OGRE  1.7
Object-Oriented Graphics Rendering Engine
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+ Collaboration diagram for Animation:


class  Ogre::AnimableObject
 Defines an interface to classes which have one or more AnimableValue instances to expose. More...
class  Ogre::AnimableValue
 Defines an object property which is animable, i.e. More...
class  Ogre::Animation
 An animation sequence. More...
class  Ogre::AnimationState
 Represents the state of an animation and the weight of it's influence. More...
class  Ogre::AnimationStateControllerValue
 ControllerValue wrapper class for AnimationState. More...
class  Ogre::AnimationStateSet
 Class encapsulating a set of AnimationState objects. More...
class  Ogre::AnimationTrack
 A 'track' in an animation sequence, i.e. More...
class  Ogre::Bone
 A bone in a skeleton. More...
class  Ogre::KeyFrame
 A key frame in an animation sequence defined by an AnimationTrack. More...
struct  Ogre::LinkedSkeletonAnimationSource
 Link to another skeleton to share animations. More...
class  Ogre::NodeAnimationTrack
 Specialised AnimationTrack for dealing with node transforms. More...
class  Ogre::NumericAnimationTrack
 Specialised AnimationTrack for dealing with generic animable values. More...
class  Ogre::NumericKeyFrame
 Specialised KeyFrame which stores any numeric value. More...
class  Ogre::Pose
 A pose is a linked set of vertex offsets applying to one set of vertex data. More...
class  Ogre::Skeleton
 A collection of Bone objects used to animate a skinned mesh. More...
class  Ogre::SkeletonManager
 Handles the management of skeleton resources. More...
class  Ogre::SkeletonPtr
 Specialisation of SharedPtr to allow SharedPtr to be assigned to SkeletonPtr. More...
class  Ogre::SkeletonSerializer
 Class for serialising skeleton data to/from an OGRE .skeleton file. More...
class  Ogre::TagPoint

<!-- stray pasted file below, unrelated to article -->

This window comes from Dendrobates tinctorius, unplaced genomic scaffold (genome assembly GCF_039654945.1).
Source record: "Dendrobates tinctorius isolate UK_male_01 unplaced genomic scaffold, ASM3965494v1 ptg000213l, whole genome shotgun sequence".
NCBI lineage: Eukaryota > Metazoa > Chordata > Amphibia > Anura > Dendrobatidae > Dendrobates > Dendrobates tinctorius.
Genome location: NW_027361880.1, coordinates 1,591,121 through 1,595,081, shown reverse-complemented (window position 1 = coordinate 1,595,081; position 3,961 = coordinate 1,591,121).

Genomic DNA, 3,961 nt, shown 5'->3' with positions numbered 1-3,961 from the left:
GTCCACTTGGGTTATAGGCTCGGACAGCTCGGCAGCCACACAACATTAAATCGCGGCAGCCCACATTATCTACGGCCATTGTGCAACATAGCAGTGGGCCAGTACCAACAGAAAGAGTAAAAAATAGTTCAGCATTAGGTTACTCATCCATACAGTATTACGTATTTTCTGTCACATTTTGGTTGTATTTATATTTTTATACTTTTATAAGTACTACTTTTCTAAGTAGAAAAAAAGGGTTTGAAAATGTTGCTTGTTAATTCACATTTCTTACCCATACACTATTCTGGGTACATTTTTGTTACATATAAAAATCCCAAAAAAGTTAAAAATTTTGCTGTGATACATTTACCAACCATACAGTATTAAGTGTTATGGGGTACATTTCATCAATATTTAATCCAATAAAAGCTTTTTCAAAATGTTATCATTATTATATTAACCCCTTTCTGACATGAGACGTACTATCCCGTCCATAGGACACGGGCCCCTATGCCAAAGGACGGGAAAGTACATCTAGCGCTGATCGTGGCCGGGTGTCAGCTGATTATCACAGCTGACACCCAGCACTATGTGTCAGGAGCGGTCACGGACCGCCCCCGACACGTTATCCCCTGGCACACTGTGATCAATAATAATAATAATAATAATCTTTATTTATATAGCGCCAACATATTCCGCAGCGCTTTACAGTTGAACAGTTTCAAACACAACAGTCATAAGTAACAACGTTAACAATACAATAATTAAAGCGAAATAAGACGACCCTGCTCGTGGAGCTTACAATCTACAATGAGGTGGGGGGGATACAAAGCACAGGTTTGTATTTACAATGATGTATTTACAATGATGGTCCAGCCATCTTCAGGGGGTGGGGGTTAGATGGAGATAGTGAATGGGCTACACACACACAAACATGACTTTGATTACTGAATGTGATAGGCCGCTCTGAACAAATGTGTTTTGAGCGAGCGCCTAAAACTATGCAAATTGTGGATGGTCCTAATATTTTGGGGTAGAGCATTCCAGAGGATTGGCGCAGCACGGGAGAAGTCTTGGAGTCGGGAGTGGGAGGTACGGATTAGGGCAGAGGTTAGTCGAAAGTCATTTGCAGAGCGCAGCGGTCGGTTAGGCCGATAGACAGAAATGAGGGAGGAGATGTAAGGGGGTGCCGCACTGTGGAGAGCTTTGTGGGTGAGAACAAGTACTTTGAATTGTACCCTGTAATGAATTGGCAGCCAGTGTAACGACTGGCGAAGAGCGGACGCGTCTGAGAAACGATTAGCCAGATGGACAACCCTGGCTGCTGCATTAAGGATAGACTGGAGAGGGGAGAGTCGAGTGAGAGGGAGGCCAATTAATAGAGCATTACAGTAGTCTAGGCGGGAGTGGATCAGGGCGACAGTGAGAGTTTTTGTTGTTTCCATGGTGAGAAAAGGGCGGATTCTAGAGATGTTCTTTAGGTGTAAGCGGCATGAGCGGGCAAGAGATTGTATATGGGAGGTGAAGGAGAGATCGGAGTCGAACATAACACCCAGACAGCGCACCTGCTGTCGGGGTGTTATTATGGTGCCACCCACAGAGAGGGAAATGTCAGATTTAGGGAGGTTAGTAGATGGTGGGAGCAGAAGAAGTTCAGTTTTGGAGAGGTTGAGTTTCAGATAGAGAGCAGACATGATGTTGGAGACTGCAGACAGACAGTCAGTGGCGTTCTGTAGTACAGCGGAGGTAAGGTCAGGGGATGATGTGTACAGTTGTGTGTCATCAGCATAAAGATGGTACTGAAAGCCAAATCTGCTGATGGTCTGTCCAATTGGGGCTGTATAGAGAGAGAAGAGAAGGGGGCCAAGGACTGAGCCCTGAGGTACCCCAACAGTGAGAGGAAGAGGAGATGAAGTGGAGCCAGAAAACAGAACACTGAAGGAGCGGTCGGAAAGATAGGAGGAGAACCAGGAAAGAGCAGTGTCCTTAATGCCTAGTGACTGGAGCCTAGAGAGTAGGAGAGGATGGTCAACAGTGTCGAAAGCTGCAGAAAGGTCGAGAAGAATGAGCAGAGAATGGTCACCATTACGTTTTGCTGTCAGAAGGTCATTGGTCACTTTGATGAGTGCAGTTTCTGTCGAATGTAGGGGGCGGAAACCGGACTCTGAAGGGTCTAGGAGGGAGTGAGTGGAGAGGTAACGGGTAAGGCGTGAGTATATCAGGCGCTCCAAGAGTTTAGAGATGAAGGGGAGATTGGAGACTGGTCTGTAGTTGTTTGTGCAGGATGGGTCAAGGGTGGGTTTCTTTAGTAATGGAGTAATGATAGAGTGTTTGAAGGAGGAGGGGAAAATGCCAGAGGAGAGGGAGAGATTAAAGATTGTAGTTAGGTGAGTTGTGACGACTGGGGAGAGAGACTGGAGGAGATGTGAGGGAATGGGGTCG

A tagged point on a skeleton, which can be used to attach entities to on specific other entities. More...
class  Ogre::TimeIndex
 Time index object used to search keyframe at the given position. More...
class  Ogre::TransformKeyFrame
 Specialised KeyFrame which stores a full transform. More...
class  Ogre::VertexAnimationTrack
 Specialised AnimationTrack for dealing with changing vertex position information. More...
struct  Ogre::VertexBoneAssignment_s
 Records the assignment of a single vertex to a single bone with the corresponding weight. More...
class  Ogre::VertexMorphKeyFrame
 Specialised KeyFrame which stores absolute vertex positions for a complete buffer, designed to be interpolated with other keys in the same track. More...
class  Ogre::VertexPoseKeyFrame
 Specialised KeyFrame which references a Mesh::Pose at a certain influence level, which stores offsets for a subset of the vertices in a buffer to provide a blendable pose. More...


#define OGRE_MAX_NUM_BONES   256


typedef SharedPtr< AnimableValue > Ogre::AnimableValuePtr
typedef MapIterator
< AnimationStateMap > 
typedef map< String,
AnimationState * >::type 
typedef ConstMapIterator
< AnimationStateMap > 
typedef ConstVectorIterator
< EnabledAnimationStateList > 
typedef list< AnimationState * >
typedef vector< Pose * >::type Ogre::PoseList
typedef struct
 Records the assignment of a single vertex to a single bone with the corresponding weight. More...


enum  Ogre::SkeletonAnimationBlendMode { Ogre::ANIMBLEND_AVERAGE, Ogre::ANIMBLEND_CUMULATIVE }
enum  Ogre::SkeletonChunkID {
  Ogre::SKELETON_HEADER = 0x1000, Ogre::SKELETON_BONE = 0x2000, Ogre::SKELETON_BONE_PARENT = 0x3000, Ogre::SKELETON_ANIMATION = 0x4000,
 Definition of the OGRE .skeleton file format. More...
enum  Ogre::VertexAnimationType { Ogre::VAT_NONE = 0, Ogre::VAT_MORPH = 1, Ogre::VAT_POSE = 2 }
 Type of vertex animation. More...

Detailed Description

Macro Definition Documentation

#define OGRE_MAX_NUM_BONES   256

Definition at line 55 of file OgreSkeleton.h.

Typedef Documentation

typedef SharedPtr<AnimableValue> Ogre::AnimableValuePtr

Definition at line 230 of file OgreAnimable.h.

typedef MapIterator<AnimationStateMap> Ogre::AnimationStateIterator

Definition at line 175 of file OgreAnimationState.h.

typedef map<String, AnimationState*>::type Ogre::AnimationStateMap

Definition at line 174 of file OgreAnimationState.h.

typedef ConstMapIterator<AnimationStateMap> Ogre::ConstAnimationStateIterator

Definition at line 176 of file OgreAnimationState.h.

typedef ConstVectorIterator<EnabledAnimationStateList> Ogre::ConstEnabledAnimationStateIterator

Definition at line 179 of file OgreAnimationState.h.

typedef list<AnimationState*>::type Ogre::EnabledAnimationStateList

Definition at line 178 of file OgreAnimationState.h.

typedef vector<Pose*>::type Ogre::PoseList

Definition at line 111 of file OgrePose.h.

Records the assignment of a single vertex to a single bone with the corresponding weight.